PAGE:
- The Washington Times - Saturday, December 13, 2003

These are tough times for public schools in the District.

Gang violence is rising. School buildings are crumbling. An embezzlement scandal plagues the teachers union. The superintendent abruptly quits. And with a budget deficit of about $21 million, school officials said last week they would cut 771 jobs — 545 of them teaching positions.

Mayor Anthony A. Williams recently referred to the school system as a “slow-moving train wreck.”

Police have gone to schools numerous times to break up fights, some between rival gangs. They have boosted patrols around particularly troublesome schools, but violence persists.

Devin Fowlkes, 16, a promising student and football player at Anacostia High School, was shot and killed outside his school on Oct. 30. A 15-year-old girl was wounded. Police do not believe either was the intended target. A 15-year-old boy has been charged with first-degree murder.

“When you have the kind of poverty that breeds the kind of frustration that leads to violence, it is going to seep over into schools,” said Peggy Cooper Cafritz, president of the school board.

The situation makes it difficult for teachers to teach and students to learn, school officials and parents say. And many students can’t get the help they need at home because of this stark statistic: 37 percent of the city’s adults read below a ninth-grade level.

The problems are prompting some parents to remove children from public schools. Enrollment has fallen nearly 16 percent since 1998, from 77,111 to 65,099. During that period, 10,147 students chose instead to enroll in the 22 publicly funded charter schools created in the city.

“It’s kind of criminal when you look at the facilities our students have to go to school in,” Mrs. Cafritz said.

Some students say the problems are getting too much attention.

“There’s still learning going on here,” said senior Alisha Barnes, 17, president of the Ballou High School student government.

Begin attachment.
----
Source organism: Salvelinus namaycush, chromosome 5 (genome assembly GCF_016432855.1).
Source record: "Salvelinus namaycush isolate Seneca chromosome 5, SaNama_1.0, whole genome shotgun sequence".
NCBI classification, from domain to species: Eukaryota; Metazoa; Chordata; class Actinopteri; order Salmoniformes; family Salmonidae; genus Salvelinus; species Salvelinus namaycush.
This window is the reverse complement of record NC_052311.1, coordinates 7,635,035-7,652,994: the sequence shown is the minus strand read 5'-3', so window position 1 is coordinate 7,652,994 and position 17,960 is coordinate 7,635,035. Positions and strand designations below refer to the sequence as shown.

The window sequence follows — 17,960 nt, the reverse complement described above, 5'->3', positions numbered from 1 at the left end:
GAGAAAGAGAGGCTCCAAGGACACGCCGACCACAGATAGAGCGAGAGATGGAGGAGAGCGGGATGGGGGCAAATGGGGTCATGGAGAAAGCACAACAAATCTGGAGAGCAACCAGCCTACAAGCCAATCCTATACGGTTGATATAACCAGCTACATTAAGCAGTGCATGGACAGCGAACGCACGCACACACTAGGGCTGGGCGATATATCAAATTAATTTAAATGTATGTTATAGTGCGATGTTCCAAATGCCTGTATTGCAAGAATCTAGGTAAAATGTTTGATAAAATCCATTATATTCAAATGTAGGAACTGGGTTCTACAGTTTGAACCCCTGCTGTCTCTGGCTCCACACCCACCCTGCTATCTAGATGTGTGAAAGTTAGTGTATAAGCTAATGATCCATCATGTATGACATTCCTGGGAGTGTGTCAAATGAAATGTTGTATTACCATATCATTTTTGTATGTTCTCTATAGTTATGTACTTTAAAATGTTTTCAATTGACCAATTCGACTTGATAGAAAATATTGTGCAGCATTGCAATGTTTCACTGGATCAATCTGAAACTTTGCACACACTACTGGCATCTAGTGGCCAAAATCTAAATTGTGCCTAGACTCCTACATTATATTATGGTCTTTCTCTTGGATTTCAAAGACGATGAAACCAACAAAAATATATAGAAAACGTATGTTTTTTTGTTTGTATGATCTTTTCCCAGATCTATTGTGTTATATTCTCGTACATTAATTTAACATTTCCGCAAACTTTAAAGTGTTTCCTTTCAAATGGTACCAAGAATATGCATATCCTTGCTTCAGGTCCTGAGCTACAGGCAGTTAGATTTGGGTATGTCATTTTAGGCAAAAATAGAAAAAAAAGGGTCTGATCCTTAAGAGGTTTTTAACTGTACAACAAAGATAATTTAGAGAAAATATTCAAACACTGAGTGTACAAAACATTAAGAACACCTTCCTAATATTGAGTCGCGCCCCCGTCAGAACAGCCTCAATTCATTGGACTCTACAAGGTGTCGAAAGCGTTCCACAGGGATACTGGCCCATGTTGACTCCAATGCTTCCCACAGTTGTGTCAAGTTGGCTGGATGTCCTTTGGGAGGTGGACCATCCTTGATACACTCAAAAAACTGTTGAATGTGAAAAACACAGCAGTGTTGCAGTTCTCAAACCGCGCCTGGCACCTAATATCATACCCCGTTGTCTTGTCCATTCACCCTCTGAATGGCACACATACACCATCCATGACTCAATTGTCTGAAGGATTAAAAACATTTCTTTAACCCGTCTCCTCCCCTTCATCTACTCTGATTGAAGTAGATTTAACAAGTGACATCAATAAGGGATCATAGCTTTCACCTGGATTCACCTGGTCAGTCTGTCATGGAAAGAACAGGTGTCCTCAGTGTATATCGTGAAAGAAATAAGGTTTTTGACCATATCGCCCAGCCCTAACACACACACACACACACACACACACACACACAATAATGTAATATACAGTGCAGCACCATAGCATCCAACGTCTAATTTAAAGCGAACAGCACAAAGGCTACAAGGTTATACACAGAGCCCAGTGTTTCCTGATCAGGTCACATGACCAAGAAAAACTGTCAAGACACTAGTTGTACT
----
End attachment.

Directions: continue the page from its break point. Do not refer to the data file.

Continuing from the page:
Nathaniel Cole, 16, a junior at the School Without Walls, a public high school, said, “A lot of us feel the media is placing too much emphasis on the negative.”

But the negatives are plentiful:

• The average school building is more than 65 years old. Fixing all the infrastructure problems is pegged at $2 billion over 20 years.

• Former Washington Teachers Union President Barbara A. Bullock and three others have pleaded guilty to stealing $4.6 million in union funds. Four others have been indicted. Bullock admitted embezzling more than $2.5 million during the six years she headed the union.

• D.C. students performed poorly on the latest National Assessment of Educational Progress reading and math tests for fourth- and eighth-graders.

cThe city is looking for its fifth superintendent since 1995, after Paul L. Vance abruptly quit last month, citing frustration.

City and federal officials are fighting over how to fix the myriad problems. President Bush wants to use the District as a test case for using taxpayer money to send children to private and religious schools.

Under a five-year plan pushed by Republicans and agreed to by congressional negotiators, $13 million would be provided to let at least 1,700 poor children attend private or parochial schools. In return, D.C. public schools would get an extra $13 million in federal funds.

Board of Education member Dwight E. Singleton opposes the idea.

“Charter schools and private-school vouchers are instruments of exploitation and experimentation that members of Congress are reluctant to impose in their home states,” he said.

Mr. Singleton and some other board members said Congress does not spend enough on the District’s schools, and they want more time for the board to implement changes made in the past two years.

Before 2001, the school board had no power. Instead, a presidentially appointed financial control board to help the city get its finances in order also had authority over the schools.

Mr. Williams, whose support of vouchers led to clashes with Mr. Vance and board members, has been lobbying the D.C. Council to change the way the school system is run.

He said he favors either making the schools a separate agency or allowing the mayor to appoint all of the school board members. The mayor now appoints four, and five are elected.

“We ought to do one or the other, not this kind of hybrid blend, which is clearly not working out,” Mr. Williams said.

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